How To Grow Garlic From A Clove

I love to grow garlic at home for my family. I get so excited when my local fruit market gets the American-grown garlic in because this is perfect for starting to grow my own garlic. In the summer I store my garlic in the refrigerator which tends to encourage sprouting. At this point garlic, it is ready for fall garlic planting. 

Can you grow garlic from a clove?

Yes, you can grow garlic from a clove which is a small section of a garlic bulb. The garlic bulb and sections are the part of the garlic we eat and are packed with nutrition. When buying garlic bulbs look for ones that still have their roots if you wish to grow garlic from a clove as these are American-grown. China-grown garlic has had the roots ground down to prevent people from planting to avoid the spread of diseases from the plants. 

Is it easy to grow garlic?

Yes, it is very easy to grow garlic at home. Sowing garlic using the cloves right out of your kitchen to supply your family with endless garlic is a simple process. 

How to grow garlic from a clove

The easiest and most valuable vegetable to grow at home is garlic. Despite the fact growing garlic seed is possible, it takes two years before the plant produces an edible bulb. Therefore, sprouted garlic cloves will provide you with a faster return on investment. If you find your garlic bulbs growing you have a great start to your garlic garden bed. 

Growing garlic does not require much space, but as it is planted long before other vegetables, it should be planted in a place that will remain undisturbed until spring. Move your garlic and onions to a new spot each year to help prevent disease and keep soil from being depleted. You can swap the soil in a shallow pot for the soil from another garden bed before planting.

When preparing your soil for garlic cultivation, remove stones and debris from the top six inches of the soil. Mix plenty of fresh compost or fertilizer with your garlic to help it grow. You will have a better harvest if you start with better soil.

When to plant garlic in the fall

Garlic can be planted in the fall before the ground freezes over for the easiest planting. This is after your garden has died off for the year making it perfect for planting right after tilling your old dead garden into the soil to nourish it over the winter for spring planting. As long as the soil has thawed enough to work with by the time onions are planted in the spring, you can plant garlic with the onions but it will have less time to become well established before the summer heat rolls in.

The cloves of garlic should be planted 4-6 inches apart with the roots down. When planting in the fall, you can add a thick layer of mulch up to 6 inches thick to help the garlic survive the winter. Mulching is very important when planting in a very cold climate. 

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Garlic planting season can run into the spring until about 6 weeks before the last expected frost provided the soil is workable. In the early stages of garlic growth, the garlic bulbs must experience cold to encourage growth but they need to stay relatively dry if at all possible similar to other bulbous plants.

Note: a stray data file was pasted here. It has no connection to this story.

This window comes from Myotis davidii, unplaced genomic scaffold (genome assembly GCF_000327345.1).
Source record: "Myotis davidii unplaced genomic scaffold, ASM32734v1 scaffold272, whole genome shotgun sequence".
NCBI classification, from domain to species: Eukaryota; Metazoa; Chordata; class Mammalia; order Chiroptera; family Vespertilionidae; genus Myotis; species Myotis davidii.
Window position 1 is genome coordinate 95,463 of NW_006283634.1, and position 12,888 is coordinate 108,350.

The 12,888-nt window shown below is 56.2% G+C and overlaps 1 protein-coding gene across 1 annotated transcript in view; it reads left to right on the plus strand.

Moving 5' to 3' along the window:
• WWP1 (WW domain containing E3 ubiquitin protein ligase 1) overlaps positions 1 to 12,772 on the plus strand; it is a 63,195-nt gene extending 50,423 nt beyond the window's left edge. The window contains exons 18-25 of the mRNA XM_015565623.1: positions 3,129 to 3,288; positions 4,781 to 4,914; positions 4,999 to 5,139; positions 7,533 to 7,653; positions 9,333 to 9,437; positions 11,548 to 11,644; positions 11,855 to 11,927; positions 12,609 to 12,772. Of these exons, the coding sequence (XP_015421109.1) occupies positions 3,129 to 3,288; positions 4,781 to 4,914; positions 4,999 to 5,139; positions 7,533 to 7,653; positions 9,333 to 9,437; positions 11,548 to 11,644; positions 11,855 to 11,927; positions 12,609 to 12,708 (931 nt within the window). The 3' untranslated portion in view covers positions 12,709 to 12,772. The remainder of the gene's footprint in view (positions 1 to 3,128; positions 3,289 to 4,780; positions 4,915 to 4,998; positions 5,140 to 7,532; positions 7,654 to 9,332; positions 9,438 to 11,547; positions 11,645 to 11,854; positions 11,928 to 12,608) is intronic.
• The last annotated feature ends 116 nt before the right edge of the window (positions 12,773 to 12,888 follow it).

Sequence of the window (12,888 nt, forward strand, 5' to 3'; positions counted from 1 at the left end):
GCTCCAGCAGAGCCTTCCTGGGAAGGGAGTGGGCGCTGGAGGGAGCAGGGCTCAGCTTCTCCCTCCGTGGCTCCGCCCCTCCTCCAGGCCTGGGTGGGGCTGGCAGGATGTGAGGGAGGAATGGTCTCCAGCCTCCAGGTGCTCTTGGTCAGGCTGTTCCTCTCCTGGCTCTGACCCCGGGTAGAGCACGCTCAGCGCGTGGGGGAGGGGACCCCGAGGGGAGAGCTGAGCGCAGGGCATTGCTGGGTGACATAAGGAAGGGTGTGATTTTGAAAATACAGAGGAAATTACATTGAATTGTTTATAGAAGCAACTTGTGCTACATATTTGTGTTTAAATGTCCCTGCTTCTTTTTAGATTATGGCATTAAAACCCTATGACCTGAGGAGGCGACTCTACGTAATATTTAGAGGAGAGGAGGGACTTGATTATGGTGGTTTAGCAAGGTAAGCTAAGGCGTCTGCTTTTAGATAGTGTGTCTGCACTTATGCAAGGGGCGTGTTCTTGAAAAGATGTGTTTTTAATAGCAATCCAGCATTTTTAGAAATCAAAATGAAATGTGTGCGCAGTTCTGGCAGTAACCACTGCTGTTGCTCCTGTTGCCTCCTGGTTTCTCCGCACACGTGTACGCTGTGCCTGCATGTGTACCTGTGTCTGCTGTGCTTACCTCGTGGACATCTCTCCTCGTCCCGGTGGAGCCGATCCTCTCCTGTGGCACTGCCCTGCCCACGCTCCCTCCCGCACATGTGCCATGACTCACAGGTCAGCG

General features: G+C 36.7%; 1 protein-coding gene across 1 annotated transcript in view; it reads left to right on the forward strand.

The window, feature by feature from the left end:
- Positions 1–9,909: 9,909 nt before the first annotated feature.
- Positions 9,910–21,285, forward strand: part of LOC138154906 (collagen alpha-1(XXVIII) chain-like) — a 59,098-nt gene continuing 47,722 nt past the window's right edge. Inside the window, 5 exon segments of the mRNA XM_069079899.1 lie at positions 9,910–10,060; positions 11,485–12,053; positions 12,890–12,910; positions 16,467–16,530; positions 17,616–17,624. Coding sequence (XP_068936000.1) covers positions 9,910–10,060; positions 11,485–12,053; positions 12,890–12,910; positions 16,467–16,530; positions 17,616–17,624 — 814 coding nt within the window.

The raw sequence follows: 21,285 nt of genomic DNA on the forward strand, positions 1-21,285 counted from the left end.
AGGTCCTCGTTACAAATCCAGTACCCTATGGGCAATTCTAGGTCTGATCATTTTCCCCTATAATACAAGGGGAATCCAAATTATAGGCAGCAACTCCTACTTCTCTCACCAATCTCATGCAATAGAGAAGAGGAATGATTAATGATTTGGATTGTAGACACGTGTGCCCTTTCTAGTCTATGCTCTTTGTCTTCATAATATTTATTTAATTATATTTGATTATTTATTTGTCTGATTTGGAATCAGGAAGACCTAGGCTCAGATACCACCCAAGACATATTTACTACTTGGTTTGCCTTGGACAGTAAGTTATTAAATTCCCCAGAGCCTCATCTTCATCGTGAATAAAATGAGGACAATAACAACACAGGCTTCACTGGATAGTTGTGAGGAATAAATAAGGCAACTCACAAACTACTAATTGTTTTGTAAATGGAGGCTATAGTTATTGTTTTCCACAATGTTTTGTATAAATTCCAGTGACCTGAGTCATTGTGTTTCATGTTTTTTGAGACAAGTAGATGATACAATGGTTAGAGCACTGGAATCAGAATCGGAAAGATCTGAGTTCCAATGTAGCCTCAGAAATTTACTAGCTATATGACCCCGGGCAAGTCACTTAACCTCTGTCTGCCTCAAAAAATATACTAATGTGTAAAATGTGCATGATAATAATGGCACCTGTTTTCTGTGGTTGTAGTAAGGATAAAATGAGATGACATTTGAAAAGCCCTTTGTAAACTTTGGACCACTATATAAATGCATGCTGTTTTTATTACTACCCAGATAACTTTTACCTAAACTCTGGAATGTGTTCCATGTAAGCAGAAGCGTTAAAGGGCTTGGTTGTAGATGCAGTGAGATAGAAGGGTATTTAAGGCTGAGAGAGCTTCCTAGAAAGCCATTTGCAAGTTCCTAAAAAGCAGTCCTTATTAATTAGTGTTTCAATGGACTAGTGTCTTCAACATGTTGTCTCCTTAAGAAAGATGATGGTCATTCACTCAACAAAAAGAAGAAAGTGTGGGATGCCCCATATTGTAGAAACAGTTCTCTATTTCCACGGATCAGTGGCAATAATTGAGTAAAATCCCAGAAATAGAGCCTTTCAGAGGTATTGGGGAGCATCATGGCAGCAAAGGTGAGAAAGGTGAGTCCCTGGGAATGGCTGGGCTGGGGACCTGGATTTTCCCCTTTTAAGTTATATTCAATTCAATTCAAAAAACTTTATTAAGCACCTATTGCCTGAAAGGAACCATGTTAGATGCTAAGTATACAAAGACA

How to grow garlic in pots

If you choose a container without drainage holes on the bottom, you won’t give your roots enough room to grow. Additionally, it should be at least eight inches deep. A pot needs to be big enough to accommodate all the cloves of garlic you plan on growing. You can generally plant more cloves per container the larger it is. Keep your garlic plants outside over the winter because garlic needs cold weather, so make sure you select containers that will not crack or break.

If you have a poorly-drained soil mix, you may suffer clove rot if you receive a lot of rain in the winter. Additionally, garlic needs fertile soil that is heavy enough to support tall plants and expanding garlic bulbs in spring and summer. Adding a good deal of compost and peat moss to a quality potting mix will do the trick just fine. 

You need to fertilize your container as soon as you have filled it with compost and potting soil. Garlic plants require a lot of phosphorus to produce large bulbs since they are bulbous plants like daffodils and tulips. The pot should be filled with two to three tablespoons of organic fertilizer made specifically for bulbs.

Garlic in pots should be planted approximately four weeks after the first frost. Split the garlic bulb into its individual cloves by splitting it into pieces before planting. Save the biggest cloves for planting and use the smallest ones in the kitchen. You can store these in the refrigerator to encourage sprouting.

How to harvest garlic

Harvesting of garlic occurs when the stalks and leaves of the plant turn brown and fall to the ground in mid-July to early August. The plant is ready for harvest after the stalks begin to turn brown and flop over. 

The garlic bulbs should be gently dug up and laid out on a layer of newspaper to dry in a cool, dark location with good airflow. If you choose an area that will be out of the way, such as a shed or closet, the curing process will take 2 to 3 weeks.

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Garlic stalks can be easily stored if the stalks are braided together and hung throughout the winter. Garlic will ward off colds and flu all winter long when you include it in soups, stews, and your favorite dishes.

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